The 1907 Sling- Part 2

Although I was plenty capable of following instructions and setting my sling the normal way, I have a contrarian streak in me.  When I came across another set of instructions in Jim Owens’ book, Leather Sling and Shooting Positions, I became curious and decided to try it.  I believe his method is in accordance with the USMC shooting team.  You can quickly identify this configuration by the frogs on both sections facing the rifle and placing the stock in danger of scratches and dings (those wily Devil Dogs).  You’ll also notice that the keepers are both below the frog on the long section.


This sling configuration is well suited to Highpower shooting, or any competition rifle shooting where a service type sling is needed, and a relatively static type of accuracy is needed.  The two keepers, being compressed between the “frog” and the arm, cause this loop to be more secure than in the standard configuration.  The difference seems to be just on the verge of being significant, but it’s overkill for a quick shot in the field.  If you are taking a string on shots on a small stationary target, this is your configuration.  


The big compromise with the sling configuration is with the speed that it may be assumed.  There are a lot more steps from carry mode to shooting sling mode.  If you really practice and get fast, it’s going to take about 15 seconds.  There are also a lot of steps, which make it clumsy under stress.

Let’s take a look:


The USMC configuration can be readily identified by several things.  First, the keepers are together at the bottom of the long, forward portion of the sling, just above the loop.  Second, the keepers are both below the frog, as opposed to the frog being between them as in the standard configuration.  Third, the frogs are facing the rifle stock.  Fourth, someone at the range will approach to and tell you that your sling is on backwards, and offer to help you do it the “right” way.  There is a reason that the frogs face the stock.  When we get to that photo I’ll point it out.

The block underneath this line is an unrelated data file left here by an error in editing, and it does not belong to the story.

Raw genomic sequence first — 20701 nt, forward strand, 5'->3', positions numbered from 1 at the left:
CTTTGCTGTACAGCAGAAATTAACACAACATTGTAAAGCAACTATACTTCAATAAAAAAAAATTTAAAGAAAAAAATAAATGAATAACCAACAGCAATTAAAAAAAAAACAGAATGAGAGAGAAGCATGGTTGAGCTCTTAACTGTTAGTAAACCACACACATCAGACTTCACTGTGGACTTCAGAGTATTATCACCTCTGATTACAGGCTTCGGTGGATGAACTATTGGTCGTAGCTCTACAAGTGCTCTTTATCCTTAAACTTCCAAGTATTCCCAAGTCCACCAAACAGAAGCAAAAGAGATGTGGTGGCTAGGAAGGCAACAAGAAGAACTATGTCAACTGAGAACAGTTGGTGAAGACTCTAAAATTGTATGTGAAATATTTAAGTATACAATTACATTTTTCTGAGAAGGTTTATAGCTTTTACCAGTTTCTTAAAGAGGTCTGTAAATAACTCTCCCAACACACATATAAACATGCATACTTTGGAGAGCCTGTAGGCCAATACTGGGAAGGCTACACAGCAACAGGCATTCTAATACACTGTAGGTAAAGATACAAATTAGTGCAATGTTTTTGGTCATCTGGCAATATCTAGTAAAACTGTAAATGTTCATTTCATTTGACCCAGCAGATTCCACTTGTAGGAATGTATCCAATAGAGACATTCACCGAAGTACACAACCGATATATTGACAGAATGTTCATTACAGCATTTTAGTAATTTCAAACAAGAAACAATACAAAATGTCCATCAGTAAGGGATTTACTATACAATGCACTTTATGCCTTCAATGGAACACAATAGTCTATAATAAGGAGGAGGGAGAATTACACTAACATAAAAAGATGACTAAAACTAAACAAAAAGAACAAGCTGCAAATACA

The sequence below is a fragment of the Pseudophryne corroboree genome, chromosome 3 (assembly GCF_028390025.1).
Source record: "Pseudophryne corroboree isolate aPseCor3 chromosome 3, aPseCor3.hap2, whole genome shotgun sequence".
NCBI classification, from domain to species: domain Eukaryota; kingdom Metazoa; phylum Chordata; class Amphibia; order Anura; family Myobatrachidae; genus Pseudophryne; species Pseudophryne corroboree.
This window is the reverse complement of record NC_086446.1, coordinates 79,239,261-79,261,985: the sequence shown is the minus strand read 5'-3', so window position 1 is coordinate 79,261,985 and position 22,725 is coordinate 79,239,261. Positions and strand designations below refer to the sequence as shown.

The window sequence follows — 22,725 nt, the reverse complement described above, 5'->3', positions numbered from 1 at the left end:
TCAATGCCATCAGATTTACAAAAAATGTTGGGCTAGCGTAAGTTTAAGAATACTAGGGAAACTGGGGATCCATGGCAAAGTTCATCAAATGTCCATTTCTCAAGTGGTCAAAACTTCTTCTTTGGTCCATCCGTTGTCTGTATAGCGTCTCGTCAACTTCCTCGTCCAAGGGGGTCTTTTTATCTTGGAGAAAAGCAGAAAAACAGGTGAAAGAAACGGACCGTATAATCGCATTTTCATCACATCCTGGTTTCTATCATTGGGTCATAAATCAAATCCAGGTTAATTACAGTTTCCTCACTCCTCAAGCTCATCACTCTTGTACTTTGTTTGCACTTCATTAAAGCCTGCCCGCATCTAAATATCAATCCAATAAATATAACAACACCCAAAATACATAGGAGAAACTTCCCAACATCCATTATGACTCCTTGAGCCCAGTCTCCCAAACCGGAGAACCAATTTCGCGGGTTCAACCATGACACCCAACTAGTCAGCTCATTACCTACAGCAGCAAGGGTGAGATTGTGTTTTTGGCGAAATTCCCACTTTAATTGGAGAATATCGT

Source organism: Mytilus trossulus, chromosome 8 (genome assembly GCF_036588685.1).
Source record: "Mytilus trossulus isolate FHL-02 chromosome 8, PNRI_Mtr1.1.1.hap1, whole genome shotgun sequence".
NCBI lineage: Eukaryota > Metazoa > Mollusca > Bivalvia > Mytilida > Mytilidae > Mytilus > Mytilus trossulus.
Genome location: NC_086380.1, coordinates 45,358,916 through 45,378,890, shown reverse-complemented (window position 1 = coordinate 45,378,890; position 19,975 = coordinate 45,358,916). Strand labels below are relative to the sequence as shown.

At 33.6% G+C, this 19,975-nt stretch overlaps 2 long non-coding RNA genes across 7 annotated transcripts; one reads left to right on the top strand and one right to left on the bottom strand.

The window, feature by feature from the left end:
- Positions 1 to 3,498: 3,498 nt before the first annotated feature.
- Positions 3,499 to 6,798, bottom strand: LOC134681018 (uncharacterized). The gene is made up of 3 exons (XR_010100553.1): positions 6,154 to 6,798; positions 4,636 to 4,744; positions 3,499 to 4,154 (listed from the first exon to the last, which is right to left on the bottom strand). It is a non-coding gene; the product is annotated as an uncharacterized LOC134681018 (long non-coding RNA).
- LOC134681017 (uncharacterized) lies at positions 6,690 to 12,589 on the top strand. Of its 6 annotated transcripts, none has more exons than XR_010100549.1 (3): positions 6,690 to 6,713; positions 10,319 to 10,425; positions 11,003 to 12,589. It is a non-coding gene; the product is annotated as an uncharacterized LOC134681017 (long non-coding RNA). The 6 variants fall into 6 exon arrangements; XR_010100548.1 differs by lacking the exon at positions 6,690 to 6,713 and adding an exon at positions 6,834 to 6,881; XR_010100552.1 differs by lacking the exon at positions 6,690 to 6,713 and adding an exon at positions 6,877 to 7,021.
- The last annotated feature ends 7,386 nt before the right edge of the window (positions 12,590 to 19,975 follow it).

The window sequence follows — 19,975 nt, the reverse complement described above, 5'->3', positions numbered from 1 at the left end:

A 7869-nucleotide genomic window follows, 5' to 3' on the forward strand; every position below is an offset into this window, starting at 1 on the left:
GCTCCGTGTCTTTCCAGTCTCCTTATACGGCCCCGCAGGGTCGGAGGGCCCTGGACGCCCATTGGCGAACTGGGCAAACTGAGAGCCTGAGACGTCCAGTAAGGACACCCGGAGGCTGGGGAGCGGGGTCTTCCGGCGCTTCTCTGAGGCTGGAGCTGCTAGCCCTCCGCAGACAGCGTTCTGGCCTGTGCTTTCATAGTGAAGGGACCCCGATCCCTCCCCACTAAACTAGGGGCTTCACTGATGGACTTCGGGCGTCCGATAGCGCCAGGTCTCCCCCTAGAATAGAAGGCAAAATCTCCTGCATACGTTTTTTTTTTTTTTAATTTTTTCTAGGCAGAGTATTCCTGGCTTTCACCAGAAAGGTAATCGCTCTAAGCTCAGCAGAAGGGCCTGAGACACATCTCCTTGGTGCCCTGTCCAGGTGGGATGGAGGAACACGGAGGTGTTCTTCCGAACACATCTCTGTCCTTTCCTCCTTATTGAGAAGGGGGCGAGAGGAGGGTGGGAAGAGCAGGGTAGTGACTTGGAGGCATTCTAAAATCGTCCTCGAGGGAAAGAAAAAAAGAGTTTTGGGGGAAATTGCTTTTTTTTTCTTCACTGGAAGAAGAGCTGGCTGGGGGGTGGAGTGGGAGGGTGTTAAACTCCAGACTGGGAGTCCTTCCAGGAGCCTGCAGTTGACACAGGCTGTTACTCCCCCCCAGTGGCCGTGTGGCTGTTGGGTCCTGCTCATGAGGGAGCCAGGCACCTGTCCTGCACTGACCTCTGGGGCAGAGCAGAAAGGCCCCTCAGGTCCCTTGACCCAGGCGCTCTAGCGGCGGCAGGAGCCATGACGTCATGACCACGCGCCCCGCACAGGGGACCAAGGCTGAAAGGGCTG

Frog on the inside:

Keepers together:

Again, frog facing the stock:

If you like to keep the sling in “parade” fashion, there is an easy way to make it snug or loose depending on your needs at the time.


To make it snug, attach the rear frog to the highest set of hooks that it will easily reach.  Then pull up on the inside portion and down on the outside portion.  This will make your sling so tight you won’t be able to pull the frog out of the hooks.

Too loosen the sling, pull the sling the opposite way:

To sling up with this configuration (this is going to be complicated!!!):

Pull the keepers down together to get them out of the way for the moment:

Now pull the center, extra length of sling out of the way as well:

Pull the outside portion up, and the inside portion down.  This will bring the frog to about 1/3 up of the upper length of the sling:

Now we are ready to assemble what is called “the unit”.  This is an assembly composed of both keepers compressed against the frog, with the extra length of the sling tucked down against the frog in a “U” shape:


The unit with the loop below it:

Give the entire assembly a half twist (clockwise for right handed shooters, counter clockwise for lefties):

Maintain the unit with the firing hand, and shove the support arm through:

Work the loop and the unit over the bicep:

Make sure the unit’s tight:

Pull the loop as tight as you can get it:


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Move the unit to the outside of the arm, somewhere in the neighborhood of 9-10 o’clock, if the top of your bicep is 12 o’clock.  Here’s what you should have:

The above photo illustrates why I believe that the frogs are on the inside with this sling configuration.  It’s somewhat standard to move the top of the loop to the outside of the arm.  The TIS sling I reviewed last month is the only exception I can think of.  If the frogs were on the outside, I believe to get the effect of the unit, you’d have to move it to the inside of the arm.


As always, bring the support hand around the sling:

The support hand should be sandwiched in between the sling and forend:

Ready to shoot.  Although we did all we could to keep the loop tight, there will still be a gap.  This does not compromise the steadiness of the sling:

There you go.  I hope that was worth it.  This series of articles on the 1907 sling will be concluded tomorrow at approximately the same time.

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